Americans have become more pro-immigration since the 1990s, but there is still a consistent pattern when you ask about immigration rates: About a third of Americans favor the current trend, slightly fewer want higher rates, and about a third, like Miller, want immigration reduced.
One third, huh? Funny how when large majorities favor some liberal policy it's mob rule, but with right-wing knuckle dragging positions a decent sized minority is more than enough reason to grab the erasers and start making changes.
And there are various reasonable grounds on which one might favor a reduction.
*makes j/o motion*
The foreign-born share of the U.S. population is near a record high, and increased diversity and the distrust it sows have clearly put stresses on our politics.
The distrust it sows when non-white people join the population? Is "distrust" the right word here?
To reiterate, the entire thrust of this Intellectual argument is that immigration makes racist white people uncomfortable and that viewpoint should be treated as legitimate. This is where the bar is for getting in the New York Times on the right these days.
There are questions about how fast the recent wave of low-skilled immigrants is assimilating, evidence that constant new immigration makes it harder for earlier arrivals to advance, and reasons to think that a native working class gripped by social crisis might benefit from a little less wage competition for a while. California, the model for a high-immigration future, is prosperous and dynamic — but also increasingly stratified by race, with the same inequality-measuring Gini coefficient as Honduras.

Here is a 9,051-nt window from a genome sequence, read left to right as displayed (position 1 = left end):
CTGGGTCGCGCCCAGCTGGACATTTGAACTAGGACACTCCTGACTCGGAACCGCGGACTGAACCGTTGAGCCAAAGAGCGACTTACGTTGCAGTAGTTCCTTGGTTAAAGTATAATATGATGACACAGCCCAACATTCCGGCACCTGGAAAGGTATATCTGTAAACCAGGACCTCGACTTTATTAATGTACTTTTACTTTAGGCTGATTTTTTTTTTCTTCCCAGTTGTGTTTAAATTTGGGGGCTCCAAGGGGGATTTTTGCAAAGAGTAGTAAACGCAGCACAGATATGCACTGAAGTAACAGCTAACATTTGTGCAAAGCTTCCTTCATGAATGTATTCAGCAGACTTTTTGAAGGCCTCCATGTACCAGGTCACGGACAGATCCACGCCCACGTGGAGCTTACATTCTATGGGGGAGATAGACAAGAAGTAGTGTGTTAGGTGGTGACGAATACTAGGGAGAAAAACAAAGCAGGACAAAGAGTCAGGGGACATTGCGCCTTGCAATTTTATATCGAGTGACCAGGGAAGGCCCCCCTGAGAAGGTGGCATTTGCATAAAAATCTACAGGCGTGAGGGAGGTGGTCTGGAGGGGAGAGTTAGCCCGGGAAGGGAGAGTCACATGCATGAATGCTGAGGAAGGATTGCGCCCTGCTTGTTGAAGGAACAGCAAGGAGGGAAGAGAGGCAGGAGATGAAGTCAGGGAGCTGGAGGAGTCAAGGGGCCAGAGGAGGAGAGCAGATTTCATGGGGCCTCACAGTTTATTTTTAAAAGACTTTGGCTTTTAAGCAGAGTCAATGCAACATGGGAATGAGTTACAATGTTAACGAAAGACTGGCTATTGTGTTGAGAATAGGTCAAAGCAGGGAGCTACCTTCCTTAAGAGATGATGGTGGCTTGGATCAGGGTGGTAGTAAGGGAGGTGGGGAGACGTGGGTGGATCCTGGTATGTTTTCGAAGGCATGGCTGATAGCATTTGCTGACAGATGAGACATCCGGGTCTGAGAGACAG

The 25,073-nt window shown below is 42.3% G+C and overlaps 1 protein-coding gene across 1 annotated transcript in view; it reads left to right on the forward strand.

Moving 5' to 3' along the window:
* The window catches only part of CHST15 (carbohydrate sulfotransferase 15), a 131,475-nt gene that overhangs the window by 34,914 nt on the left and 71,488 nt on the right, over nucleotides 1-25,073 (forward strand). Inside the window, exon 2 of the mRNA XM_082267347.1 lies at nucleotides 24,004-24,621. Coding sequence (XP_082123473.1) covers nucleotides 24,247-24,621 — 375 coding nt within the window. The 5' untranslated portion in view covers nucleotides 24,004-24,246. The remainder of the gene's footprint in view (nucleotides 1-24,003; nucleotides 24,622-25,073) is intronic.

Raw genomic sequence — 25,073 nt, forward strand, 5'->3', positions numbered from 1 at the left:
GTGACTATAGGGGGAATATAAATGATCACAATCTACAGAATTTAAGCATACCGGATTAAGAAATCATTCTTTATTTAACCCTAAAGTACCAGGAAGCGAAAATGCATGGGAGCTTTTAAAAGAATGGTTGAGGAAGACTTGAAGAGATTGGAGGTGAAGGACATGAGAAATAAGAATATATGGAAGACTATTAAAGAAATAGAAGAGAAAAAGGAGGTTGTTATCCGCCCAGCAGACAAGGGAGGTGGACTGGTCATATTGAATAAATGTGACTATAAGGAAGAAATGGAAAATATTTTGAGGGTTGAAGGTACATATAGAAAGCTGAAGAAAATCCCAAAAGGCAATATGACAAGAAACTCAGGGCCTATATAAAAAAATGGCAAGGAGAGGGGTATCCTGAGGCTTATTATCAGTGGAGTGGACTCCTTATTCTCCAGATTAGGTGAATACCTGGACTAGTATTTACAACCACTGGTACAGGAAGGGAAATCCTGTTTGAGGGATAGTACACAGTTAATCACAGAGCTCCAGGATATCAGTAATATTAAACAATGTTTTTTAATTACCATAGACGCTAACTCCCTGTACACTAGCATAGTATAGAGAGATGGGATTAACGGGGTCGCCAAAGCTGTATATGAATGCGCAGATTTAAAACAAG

Ahh, the low skills argument. As someone who has studied and read quite a bit on the restriction / eugenics / scientific racism movements of the late Industrial Revolution and early part of the 20th Century, this language is essentially verbatim from that era. Maybe they didn't name-drop the Gini Coefficient, but the "unskilled, unwashed hordes" stuff is boilerplate.
With that said, illegal immigration has slowed over the last decade, and immigration’s potential economic and humanitarian benefits are still considerable. And it’s also clear that many immigration restrictionists are influenced by simple bigotry — with the president’s recent excrement-related remarks a noteworthy illustration.
OK both of these sentences are very true, and since they are true and the author seems to recognize their fundamental truth I don't really understand what we're talking about here.
This bigotry, from the point of view of many immigration advocates, justifies excluding real restrictionists from the negotiating table.
Uh oh. Here's comes a "but."
The limits of this strategy are evident in the repeated failure of “comprehensive” immigration reform over the last decade and more, doomed each time by the gulf between the plans of Republican negotiators and the actual preferences of their voters.
In other words, illegal immigration is falling (see: two sentences ago) and the aging American population really needs more younger workers and the titans of capitalism all but demand cheap foreign manual and skilled (H1-B type) labor, but…somehow immigration policy has "failed" because what we haven't tried is letting some backwoods foreigner-hatin' degenerates take a crack at buildin' them a real big fence and keepin' out the people who talk funny and look different.